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Old 10-04-2010, 02:07 PM   #1
Gary J
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2up_on2wheels: 2-Up Ride Search Thread - Good closure .......

As that there was so much activity from so many BARFers in the earlier (spirited) thread, that appeared here in the "General" section, figured I'd post up some positive closure for anyone still interested.

-----------------------------------------------------------------------

The following responses appeared in a group ride thread where a lot of 2-Up miles were logged yesterday (Sunday) with the OP of that 2-Up inquiry thread.

Quote:
Originally Posted by 2up_on2wheels View Post
That was a blast! Thanks for the invite. With special thanks to both Gary and Jed - (I feel a bit beat up)...- But it was soooooo worth it! Thanks for taking me out on some great roads!
Quote:
Originally Posted by GaryJ
Glad you enjoyed the chance to get out and experience some spirited riding on everything from challenging goat trail roads with sand and gravel chipseal , to the open twisty stuff, during the 2-Up opportunity yesterday Christina.

Great that you were able to meet a number of other local riders as part of yesterday's activities.

The odometer on my ZX-6R showed almost 160 (incident-free, on our bike) miles had been logged 2-Up, between the early morning pre-ride, and joining in on the actual group ride loop.

Wow, that 2-Up riding is pretty tough on the rear tire! Tire started the day in good enough shape that it looked to have a good 50% of its life left, and ended the day on its last leg.
The day made for a good, non-eventful, win-win closure on the 2-Up riding.
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Last edited by Gary J; 10-04-2010 at 04:22 PM..
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Old 10-04-2010, 03:03 PM   #2
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Has nobody here read the TOS??

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Old 10-04-2010, 03:08 PM   #3
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Yup...

I personally asked Gary to bring the great post in the other thread in a new version so folks could actually discuss the topic seriously.. I am deleting several posts here so it can be a serious take.

Please respect that... but I screwed up.. and it was not the post I was thinking...

Too late for me..
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Old 10-04-2010, 03:35 PM   #4
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Old 10-04-2010, 03:37 PM   #5
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Good enough.. like I said.. my bad..
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Old 10-04-2010, 03:59 PM   #6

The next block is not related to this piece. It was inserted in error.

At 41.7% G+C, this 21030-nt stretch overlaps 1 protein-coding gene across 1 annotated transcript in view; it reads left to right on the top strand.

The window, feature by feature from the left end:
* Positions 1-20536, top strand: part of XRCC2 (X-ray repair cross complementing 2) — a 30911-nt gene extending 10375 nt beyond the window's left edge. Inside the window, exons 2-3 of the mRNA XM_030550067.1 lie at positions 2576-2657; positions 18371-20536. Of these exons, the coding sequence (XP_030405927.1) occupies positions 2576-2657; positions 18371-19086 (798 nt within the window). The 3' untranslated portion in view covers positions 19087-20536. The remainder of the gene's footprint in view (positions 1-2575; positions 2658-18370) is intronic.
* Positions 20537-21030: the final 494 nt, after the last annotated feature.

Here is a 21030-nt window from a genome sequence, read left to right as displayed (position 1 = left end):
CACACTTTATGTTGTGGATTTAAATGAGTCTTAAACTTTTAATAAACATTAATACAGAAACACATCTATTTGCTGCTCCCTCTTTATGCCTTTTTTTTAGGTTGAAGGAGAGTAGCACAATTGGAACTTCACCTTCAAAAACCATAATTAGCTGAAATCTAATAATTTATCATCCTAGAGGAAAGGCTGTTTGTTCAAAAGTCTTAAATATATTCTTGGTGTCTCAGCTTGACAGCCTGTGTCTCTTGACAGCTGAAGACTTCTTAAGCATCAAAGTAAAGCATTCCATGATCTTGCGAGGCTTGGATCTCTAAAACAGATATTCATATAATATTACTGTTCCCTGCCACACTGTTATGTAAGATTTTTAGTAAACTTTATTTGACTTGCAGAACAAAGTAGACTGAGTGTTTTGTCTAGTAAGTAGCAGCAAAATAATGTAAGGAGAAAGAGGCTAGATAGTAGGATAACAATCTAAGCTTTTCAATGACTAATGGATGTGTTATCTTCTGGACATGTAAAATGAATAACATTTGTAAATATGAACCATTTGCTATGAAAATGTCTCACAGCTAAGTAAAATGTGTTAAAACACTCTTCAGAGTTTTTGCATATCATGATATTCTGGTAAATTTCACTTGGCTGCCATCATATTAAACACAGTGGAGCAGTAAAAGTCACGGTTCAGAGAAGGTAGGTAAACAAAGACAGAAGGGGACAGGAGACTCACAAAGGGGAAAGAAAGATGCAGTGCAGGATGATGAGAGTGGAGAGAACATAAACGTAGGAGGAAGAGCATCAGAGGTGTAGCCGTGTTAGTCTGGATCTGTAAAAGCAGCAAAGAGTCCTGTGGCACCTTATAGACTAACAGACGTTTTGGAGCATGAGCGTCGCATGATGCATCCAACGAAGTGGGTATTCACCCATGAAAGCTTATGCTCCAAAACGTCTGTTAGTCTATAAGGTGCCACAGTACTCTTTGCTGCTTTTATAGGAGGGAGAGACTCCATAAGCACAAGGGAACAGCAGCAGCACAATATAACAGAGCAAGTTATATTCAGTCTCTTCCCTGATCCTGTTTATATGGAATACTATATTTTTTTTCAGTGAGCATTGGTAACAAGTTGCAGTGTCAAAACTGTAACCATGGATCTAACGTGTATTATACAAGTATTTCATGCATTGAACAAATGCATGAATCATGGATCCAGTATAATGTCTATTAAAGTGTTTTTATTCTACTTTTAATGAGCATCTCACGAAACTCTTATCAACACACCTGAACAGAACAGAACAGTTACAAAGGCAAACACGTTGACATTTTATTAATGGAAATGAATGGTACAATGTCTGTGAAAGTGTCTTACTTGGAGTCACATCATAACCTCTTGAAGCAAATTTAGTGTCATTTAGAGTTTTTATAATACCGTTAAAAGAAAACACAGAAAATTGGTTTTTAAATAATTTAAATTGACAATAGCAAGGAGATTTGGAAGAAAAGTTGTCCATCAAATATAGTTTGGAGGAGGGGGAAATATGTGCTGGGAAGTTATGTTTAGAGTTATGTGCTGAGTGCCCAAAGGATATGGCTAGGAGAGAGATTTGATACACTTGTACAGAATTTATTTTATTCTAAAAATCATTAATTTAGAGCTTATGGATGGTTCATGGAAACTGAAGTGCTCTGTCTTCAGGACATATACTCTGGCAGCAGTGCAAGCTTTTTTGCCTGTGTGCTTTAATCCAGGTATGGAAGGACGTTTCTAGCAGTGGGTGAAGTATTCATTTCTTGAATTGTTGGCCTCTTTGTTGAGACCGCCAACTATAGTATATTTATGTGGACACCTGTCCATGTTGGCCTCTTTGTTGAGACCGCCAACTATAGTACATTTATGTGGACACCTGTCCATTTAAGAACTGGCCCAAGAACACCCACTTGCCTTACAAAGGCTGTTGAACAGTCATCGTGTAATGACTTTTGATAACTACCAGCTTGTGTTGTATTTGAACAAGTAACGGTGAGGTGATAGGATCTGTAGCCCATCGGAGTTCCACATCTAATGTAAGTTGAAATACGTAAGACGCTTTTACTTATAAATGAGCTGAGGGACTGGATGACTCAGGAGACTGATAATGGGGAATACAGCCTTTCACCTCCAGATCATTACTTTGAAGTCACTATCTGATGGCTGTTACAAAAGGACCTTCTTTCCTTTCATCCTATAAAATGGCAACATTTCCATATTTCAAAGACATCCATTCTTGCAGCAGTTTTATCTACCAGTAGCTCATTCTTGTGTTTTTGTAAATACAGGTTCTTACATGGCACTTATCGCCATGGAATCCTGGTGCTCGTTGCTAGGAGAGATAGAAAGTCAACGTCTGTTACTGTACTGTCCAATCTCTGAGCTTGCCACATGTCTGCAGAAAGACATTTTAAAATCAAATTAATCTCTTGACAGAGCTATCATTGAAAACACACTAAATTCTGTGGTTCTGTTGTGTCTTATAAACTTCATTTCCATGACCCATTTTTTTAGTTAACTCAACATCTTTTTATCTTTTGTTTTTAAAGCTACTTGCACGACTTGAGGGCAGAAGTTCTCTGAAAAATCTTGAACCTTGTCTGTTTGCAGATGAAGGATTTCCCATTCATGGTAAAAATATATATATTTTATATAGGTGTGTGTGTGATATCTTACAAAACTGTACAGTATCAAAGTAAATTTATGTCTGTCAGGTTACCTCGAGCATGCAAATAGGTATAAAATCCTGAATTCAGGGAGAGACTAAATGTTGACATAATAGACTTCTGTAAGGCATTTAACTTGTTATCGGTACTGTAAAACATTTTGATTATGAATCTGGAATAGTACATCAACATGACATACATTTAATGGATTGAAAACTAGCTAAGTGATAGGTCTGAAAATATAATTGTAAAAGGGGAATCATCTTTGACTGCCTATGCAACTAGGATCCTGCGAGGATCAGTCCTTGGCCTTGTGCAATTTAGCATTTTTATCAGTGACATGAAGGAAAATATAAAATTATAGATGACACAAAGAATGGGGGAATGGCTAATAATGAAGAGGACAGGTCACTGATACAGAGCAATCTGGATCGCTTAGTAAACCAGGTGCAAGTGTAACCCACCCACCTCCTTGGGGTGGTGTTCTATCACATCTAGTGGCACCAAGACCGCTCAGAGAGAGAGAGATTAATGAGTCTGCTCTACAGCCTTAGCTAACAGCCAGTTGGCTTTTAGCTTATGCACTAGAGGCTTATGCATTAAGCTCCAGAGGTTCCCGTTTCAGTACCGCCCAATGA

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Yup...

like I said..



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Old 10-04-2010, 04:07 PM   #7
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Yup...

like I said..



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Old 10-04-2010, 04:17 PM   #8
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Good enough.. like I said.. my bad..
To keep Budman honest in his earlier request for previous thread content to be branched out ...... in the quest for constructive discussion of 2-Up passenger techniques ...... that meat from the earlier posting (and an update on it as per yesterday's riding) is reprinted below:

-----------------------------------------------------------------

Key elements list for a "good passenger" for spirited 2-Up riding:
  • 1) Sits as far forward on passenger seat as will still allow for free side-to-side movement of rider

    2) Wraps arms around waist of rider, and braces palms of hands flat against back edge of gas tank (to brace their weight from going forward under hard braking)

    3) Reacts in alternating in letting their inside leg relax and swing inward on the side of the bike the rider is shifting to "hang off", while keeping tension on the inside of their outboard leg to help keep them in contact with the bike

    4) Switches arms (at least one) from bracing against the tank, over to wrapping/bracing inward against riders waist (to hang on from being pulled backwards) in advance of hard acceleration zones. Rider should alert passenger of impending hard acceleration bursts (as in when deliberately doing a wheelie out on track).

    5) Remains centered on seat and does not consciously shift weight either inside or outside while cornering. Remaining as "part of the bike" at all times, being the key.

*******************************************************

Before yesterday's 2-Up ride, I'd printed out a paper copy of the above bullet list and had a brief pre-ride pow-wow with Christina on these concepts/techniques.

Once out on the road it was found that a few of the items above didn't quite match up 100% with what this particular passenger was comfortable with from 2-Up riding in the past, with at least some other pilot(s).

In yesterday's riding a direct hit existed on number #1, #3 and #5, but #2 and #4 seemed to be something that we didn't fully come to agreement on.